James Ellis And Dorothy: My mother, Dorothy Evelyn Casey, after finishing high school attended college at North Texas in Denton, where she received a certificate to teach school. She began her teaching career at a small country school up near the Red River north of Gainesville named Hickory School. After teaching there for a couple of years, she was named as the teacher for Concord, Dist. 17 Schools. It was while teaching there that she met James Ellis West at a party near the Woodbine Community. He told her that she was so pretty he was tempted to start back to school. Shortly after that he would show up at Concord School and you know the rest of the story. They were married at Marietta, Oklahoma on November 19, 1930. Their wedding supper consisted of 2 hamburgers eaten on the side of the road that is now known as Radio Hill Road near Gainesville. Mother always said that was the finest supper, she had ever had. Oh yes, my mother loved hamburgers and we often called her "Wimpy" after the comic strip character that loved hamburgers. Dad was forever exasperated when he would take mother out to eat and all she would order was a hamburger.

Hobo on the Train: I remember one story that my Grandfather Frank Casey used to tell us kids about his railroad days. It seems Granddad Frank was on a train with a rather mean engineer who saw a hobo swing on to one of the empty boxcars he was pulling. He told my Grandfather to go back to that car and throw the hobo off his train. Granddad argued briefly but finally consented to go back and throw the man off the train. Granddad went back and told the man he had to get off the train. The man pulled a long pistol and told Granddad that he was not getting off, so Granddad went back to the engine. he engineer said, "did you throw him off my train", Granddad said no, "he's a friend of mine". The engineer was very angry and he told Granddad to take over the controls of the train. He said, "I don't care if he is a friend of yours, he's not riding my train. So as Granddad's story goes the engineer made his way back to the boxcar and them came back a few minutes later, Granddad asked if he had thrown the man off the train and the engineer replied, "no he's a friend of mine also". Granddad told us many other stories and I wish I could recall some of the others, but, alas I seem to be stricken with the problem that occurs as you grow older, "loss of memory".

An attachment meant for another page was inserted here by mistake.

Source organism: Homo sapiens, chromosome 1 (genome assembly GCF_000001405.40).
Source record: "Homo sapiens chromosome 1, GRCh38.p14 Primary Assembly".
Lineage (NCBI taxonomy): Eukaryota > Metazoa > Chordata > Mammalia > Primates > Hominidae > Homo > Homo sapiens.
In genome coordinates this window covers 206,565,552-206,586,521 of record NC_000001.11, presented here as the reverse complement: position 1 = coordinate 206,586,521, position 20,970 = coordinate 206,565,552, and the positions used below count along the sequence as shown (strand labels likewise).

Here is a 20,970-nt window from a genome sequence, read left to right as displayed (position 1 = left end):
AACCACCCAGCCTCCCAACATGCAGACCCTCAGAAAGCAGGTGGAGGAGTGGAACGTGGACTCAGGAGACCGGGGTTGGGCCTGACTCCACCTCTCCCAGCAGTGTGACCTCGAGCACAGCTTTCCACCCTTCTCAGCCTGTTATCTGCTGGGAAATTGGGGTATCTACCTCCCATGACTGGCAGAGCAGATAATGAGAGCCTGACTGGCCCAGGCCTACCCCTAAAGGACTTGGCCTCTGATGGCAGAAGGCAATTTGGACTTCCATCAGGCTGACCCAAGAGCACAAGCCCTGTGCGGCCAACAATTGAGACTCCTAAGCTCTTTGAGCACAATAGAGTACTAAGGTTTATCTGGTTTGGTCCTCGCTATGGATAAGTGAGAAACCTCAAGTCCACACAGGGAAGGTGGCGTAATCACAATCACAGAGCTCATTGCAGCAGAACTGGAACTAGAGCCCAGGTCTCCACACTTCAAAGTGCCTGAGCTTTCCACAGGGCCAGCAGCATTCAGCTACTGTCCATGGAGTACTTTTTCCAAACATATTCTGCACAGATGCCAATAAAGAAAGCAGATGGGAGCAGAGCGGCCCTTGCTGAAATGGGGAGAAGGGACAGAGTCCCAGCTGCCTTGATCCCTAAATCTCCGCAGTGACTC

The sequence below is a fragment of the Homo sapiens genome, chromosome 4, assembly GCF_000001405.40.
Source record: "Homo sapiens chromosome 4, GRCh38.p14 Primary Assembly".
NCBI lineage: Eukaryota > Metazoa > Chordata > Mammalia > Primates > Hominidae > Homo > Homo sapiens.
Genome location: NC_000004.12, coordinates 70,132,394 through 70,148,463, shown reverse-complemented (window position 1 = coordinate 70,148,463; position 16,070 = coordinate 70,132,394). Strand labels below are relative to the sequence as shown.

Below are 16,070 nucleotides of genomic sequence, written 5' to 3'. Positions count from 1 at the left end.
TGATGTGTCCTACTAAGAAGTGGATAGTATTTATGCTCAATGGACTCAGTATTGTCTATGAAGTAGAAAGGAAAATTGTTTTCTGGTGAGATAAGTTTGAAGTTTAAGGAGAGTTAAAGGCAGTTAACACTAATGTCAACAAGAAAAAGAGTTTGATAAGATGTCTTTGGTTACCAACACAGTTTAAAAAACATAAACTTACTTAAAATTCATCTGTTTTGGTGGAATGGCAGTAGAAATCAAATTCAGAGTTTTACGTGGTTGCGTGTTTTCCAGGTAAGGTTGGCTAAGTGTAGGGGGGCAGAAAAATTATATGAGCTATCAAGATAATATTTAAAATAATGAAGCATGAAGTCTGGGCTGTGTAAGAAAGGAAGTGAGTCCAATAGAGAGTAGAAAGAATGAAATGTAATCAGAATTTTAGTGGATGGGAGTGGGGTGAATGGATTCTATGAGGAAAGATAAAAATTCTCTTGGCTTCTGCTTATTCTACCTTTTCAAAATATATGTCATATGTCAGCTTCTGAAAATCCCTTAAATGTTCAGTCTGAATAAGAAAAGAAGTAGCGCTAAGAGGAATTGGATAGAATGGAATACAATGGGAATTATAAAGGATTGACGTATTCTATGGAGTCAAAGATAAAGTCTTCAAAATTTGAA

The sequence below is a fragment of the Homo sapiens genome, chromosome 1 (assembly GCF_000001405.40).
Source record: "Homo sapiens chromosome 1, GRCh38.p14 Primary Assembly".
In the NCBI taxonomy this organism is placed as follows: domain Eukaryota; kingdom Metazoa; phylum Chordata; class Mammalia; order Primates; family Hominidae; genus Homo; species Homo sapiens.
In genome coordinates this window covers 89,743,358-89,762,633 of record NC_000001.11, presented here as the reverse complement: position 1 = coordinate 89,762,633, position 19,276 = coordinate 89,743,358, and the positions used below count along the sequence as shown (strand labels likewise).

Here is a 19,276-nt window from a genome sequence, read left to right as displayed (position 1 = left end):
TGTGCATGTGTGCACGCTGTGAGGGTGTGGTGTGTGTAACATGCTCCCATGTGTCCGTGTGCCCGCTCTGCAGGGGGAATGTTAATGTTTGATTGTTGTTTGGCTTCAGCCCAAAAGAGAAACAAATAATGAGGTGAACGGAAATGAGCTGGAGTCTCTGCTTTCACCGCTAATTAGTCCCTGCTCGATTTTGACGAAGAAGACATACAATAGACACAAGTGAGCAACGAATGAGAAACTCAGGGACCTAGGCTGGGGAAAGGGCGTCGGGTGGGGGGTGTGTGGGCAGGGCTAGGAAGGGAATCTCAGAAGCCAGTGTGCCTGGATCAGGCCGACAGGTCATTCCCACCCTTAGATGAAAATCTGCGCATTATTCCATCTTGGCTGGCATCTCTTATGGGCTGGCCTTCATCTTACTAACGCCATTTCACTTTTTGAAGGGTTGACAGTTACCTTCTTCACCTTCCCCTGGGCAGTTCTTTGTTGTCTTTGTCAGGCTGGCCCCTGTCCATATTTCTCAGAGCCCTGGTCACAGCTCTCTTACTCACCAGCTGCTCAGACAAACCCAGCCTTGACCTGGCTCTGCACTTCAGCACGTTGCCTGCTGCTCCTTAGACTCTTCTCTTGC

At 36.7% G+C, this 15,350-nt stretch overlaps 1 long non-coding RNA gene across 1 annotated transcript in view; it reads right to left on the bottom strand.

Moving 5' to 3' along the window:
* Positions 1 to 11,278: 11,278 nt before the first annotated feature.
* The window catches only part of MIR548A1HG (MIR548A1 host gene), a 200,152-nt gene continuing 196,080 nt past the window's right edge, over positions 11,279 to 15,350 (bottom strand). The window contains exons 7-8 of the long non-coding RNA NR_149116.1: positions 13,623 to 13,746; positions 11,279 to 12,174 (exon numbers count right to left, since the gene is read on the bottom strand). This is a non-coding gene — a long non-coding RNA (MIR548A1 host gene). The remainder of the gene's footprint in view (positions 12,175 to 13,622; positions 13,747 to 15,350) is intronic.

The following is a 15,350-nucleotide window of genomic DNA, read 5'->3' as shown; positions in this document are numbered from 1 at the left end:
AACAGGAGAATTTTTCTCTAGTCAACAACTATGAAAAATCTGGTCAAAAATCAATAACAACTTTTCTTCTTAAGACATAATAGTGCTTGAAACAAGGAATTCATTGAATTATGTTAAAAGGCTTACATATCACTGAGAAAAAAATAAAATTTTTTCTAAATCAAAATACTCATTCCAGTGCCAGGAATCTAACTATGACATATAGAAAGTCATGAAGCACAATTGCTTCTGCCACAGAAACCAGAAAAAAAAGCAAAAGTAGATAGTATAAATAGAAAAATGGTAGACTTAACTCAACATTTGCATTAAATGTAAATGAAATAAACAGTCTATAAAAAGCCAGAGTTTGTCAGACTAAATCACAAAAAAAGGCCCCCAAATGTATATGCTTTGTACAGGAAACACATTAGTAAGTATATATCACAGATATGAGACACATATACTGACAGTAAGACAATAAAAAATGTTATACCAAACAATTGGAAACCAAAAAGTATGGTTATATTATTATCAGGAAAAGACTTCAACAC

My Granny Casey's relatives included a sister named Ellen who was married to a man named Clarence Millard who was a member of The Seventh Day Adventist Church. He was a vegetarian because of his religious beliefs. When Granny died he and Aunt Ellen drove from Kansas to the farm in an old Ford pickup truck. They forgot to bring Uncle Clarence's medication and diet, so Aunt Ellen told him he could discontinue his diet while they were here. I have never seen anyone eat as much meat of all kinds as did Clarence. I decided that he wasn't as religious as we had thought. Granny had another sister named Lily who was married to a man named Toon who at one time was the editor of a newspaper in Tulsa, Oklahoma. They had a son named Arthur who was married to a beautiful Native American woman. It was told that she was an Indian Princess. Of all the relatives who visited in our home during the time of Granny's death and burial, she was very helpful to my mother during those trying days. Arthur at one time was a county school superintendant in a county near Tulsa. Granny had other sisters and brothers that I will cover later, but since I have a one track mined, I must continue with the events occurring during the time of granny's death.